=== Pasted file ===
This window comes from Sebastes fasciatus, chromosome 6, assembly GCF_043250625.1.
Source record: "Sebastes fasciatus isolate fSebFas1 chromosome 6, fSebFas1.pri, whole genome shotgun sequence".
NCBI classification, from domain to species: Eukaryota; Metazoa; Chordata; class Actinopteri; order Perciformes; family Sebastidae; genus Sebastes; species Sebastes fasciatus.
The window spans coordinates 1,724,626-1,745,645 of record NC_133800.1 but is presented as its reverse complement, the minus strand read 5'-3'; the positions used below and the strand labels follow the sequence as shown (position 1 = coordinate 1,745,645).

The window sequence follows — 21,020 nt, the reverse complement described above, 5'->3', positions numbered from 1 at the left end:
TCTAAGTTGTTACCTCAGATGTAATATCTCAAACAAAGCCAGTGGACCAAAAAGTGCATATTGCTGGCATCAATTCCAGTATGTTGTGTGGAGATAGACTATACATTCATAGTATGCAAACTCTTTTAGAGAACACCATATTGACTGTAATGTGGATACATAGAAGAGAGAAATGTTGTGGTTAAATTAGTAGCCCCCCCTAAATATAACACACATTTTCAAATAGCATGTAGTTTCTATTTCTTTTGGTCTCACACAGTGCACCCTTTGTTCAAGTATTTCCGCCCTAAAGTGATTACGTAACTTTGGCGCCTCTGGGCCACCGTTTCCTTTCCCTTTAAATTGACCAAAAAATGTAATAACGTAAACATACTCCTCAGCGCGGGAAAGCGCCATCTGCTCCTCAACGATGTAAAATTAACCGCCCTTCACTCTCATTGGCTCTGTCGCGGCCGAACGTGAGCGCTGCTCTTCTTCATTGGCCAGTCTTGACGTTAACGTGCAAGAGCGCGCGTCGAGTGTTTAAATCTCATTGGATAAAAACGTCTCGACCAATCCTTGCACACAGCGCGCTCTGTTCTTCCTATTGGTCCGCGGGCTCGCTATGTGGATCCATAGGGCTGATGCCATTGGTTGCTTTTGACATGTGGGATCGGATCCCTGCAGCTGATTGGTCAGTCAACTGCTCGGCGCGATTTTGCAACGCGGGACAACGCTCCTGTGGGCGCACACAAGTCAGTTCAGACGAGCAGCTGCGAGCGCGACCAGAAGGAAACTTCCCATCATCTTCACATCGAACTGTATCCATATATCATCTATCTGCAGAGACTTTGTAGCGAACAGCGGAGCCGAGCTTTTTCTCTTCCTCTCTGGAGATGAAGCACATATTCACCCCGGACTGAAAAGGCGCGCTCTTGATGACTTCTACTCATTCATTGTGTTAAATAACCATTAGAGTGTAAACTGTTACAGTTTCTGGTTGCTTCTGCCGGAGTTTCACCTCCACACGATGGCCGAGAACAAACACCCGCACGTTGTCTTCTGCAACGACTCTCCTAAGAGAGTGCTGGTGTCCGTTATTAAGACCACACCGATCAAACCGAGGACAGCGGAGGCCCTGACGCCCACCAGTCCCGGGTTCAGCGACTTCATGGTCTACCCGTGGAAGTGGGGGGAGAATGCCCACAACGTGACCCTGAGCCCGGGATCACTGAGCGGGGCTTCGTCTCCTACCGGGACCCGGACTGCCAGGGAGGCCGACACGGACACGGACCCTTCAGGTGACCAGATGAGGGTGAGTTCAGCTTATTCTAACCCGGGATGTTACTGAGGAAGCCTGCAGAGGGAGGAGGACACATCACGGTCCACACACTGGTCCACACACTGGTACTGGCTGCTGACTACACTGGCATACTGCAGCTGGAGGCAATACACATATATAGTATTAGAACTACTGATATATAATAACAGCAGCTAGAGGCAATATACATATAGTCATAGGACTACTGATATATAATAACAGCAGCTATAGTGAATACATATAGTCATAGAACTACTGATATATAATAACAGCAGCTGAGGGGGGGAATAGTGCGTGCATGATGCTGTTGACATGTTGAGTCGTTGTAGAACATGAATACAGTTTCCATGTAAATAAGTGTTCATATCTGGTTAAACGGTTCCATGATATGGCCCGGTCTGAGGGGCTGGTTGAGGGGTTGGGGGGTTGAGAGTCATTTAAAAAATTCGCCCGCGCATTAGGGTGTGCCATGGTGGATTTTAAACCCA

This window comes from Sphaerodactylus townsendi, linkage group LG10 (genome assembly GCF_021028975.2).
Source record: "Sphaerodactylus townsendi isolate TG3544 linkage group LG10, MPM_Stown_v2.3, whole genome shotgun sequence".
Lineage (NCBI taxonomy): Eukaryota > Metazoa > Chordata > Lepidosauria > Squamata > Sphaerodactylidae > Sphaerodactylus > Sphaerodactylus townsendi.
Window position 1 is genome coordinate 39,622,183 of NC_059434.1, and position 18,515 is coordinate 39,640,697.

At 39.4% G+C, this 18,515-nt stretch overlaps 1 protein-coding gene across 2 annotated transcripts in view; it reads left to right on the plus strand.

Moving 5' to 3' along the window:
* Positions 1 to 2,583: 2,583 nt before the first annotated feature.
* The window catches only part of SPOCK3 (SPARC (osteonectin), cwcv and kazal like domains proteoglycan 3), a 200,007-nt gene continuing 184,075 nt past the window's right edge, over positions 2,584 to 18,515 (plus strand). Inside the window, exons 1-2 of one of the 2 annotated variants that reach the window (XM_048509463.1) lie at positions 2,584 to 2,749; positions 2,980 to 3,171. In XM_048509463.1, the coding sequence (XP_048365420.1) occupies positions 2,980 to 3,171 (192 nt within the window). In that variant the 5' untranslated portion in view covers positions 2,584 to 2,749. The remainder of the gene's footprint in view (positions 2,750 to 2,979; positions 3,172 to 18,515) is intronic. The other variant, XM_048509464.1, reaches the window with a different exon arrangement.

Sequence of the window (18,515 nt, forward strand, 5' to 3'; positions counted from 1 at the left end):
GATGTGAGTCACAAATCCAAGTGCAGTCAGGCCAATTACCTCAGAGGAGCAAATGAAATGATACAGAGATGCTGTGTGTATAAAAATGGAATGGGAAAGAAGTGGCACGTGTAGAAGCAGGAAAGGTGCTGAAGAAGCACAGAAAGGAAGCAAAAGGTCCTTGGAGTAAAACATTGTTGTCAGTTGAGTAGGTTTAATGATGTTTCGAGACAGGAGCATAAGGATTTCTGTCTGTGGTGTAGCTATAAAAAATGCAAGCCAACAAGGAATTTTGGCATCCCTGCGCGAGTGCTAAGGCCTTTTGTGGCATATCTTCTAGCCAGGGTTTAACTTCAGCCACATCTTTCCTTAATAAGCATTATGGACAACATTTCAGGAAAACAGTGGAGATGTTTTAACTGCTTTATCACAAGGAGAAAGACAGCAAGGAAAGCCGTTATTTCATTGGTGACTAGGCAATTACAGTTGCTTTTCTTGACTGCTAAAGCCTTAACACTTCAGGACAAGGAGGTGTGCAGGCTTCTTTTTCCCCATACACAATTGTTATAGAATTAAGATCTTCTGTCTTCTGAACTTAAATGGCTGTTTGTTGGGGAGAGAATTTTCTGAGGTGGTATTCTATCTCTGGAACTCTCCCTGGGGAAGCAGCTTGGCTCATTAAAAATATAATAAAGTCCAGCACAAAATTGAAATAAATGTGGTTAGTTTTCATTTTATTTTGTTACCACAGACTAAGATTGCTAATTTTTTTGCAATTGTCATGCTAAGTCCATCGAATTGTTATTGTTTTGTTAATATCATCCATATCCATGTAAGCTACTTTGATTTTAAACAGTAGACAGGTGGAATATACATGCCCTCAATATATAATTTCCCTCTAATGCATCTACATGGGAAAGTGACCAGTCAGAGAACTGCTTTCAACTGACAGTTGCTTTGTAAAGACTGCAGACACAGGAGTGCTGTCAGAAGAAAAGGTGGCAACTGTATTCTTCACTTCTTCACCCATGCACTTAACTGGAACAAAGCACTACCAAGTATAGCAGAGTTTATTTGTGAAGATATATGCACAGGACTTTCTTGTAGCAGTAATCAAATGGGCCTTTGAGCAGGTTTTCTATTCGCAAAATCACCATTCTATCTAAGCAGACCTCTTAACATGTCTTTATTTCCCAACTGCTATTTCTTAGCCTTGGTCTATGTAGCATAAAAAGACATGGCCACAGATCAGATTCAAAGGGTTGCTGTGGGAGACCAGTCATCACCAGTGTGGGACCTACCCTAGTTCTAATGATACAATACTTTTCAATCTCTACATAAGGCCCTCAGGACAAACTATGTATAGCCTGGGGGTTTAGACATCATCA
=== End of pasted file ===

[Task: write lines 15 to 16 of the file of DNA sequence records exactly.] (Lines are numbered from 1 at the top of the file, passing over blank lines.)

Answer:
Sequence of the window (18,515 nt, forward strand, 5' to 3'; positions counted from 1 at the left end):
GATGTGAGTCACAAATCCAAGTGCAGTCAGGCCAATTACCTCAGAGGAGCAAATGAAATGATACAGAGATGCTGTGTGTATAAAAATGGAATGGGAAAGAAGTGGCACGTGTAGAAGCAGGAAAGGTGCTGAAGAAGCACAGAAAGGAAGCAAAAGGTCCTTGGAGTAAAACATTGTTGTCAGTTGAGTAGGTTTAATGATGTTTCGAGACAGGAGCATAAGGATTTCTGTCTGTGGTGTAGCTATAAAAAATGCAAGCCAACAAGGAATTTTGGCATCCCTGCGCGAGTGCTAAGGCCTTTTGTGGCATATCTTCTAGCCAGGGTTTAACTTCAGCCACATCTTTCCTTAATAAGCATTATGGACAACATTTCAGGAAAACAGTGGAGATGTTTTAACTGCTTTATCACAAGGAGAAAGACAGCAAGGAAAGCCGTTATTTCATTGGTGACTAGGCAATTACAGTTGCTTTTCTTGACTGCTAAAGCCTTAACACTTCAGGACAAGGAGGTGTGCAGGCTTCTTTTTCCCCATACACAATTGTTATAGAATTAAGATCTTCTGTCTTCTGAACTTAAATGGCTGTTTGTTGGGGAGAGAATTTTCTGAGGTGGTATTCTATCTCTGGAACTCTCCCTGGGGAAGCAGCTTGGCTCATTAAAAATATAATAAAGTCCAGCACAAAATTGAAATAAATGTGGTTAGTTTTCATTTTATTTTGTTACCACAGACTAAGATTGCTAATTTTTTTGCAATTGTCATGCTAAGTCCATCGAATTGTTATTGTTTTGTTAATATCATCCATATCCATGTAAGCTACTTTGATTTTAAACAGTAGACAGGTGGAATATACATGCCCTCAATATATAATTTCCCTCTAATGCATCTACATGGGAAAGTGACCAGTCAGAGAACTGCTTTCAACTGACAGTTGCTTTGTAAAGACTGCAGACACAGGAGTGCTGTCAGAAGAAAAGGTGGCAACTGTATTCTTCACTTCTTCACCCATGCACTTAACTGGAACAAAGCACTACCAAGTATAGCAGAGTTTATTTGTGAAGATATATGCACAGGACTTTCTTGTAGCAGTAATCAAATGGGCCTTTGAGCAGGTTTTCTATTCGCAAAATCACCATTCTATCTAAGCAGACCTCTTAACATGTCTTTATTTCCCAACTGCTATTTCTTAGCCTTGGTCTATGTAGCATAAAAAGACATGGCCACAGATCAGATTCAAAGGGTTGCTGTGGGAGACCAGTCATCACCAGTGTGGGACCTACCCTAGTTCTAATGATACAATACTTTTCAATCTCTACATAAGGCCCTCAGGACAAACTATGTATAGCCTGGGGGTTTAGACATCATCA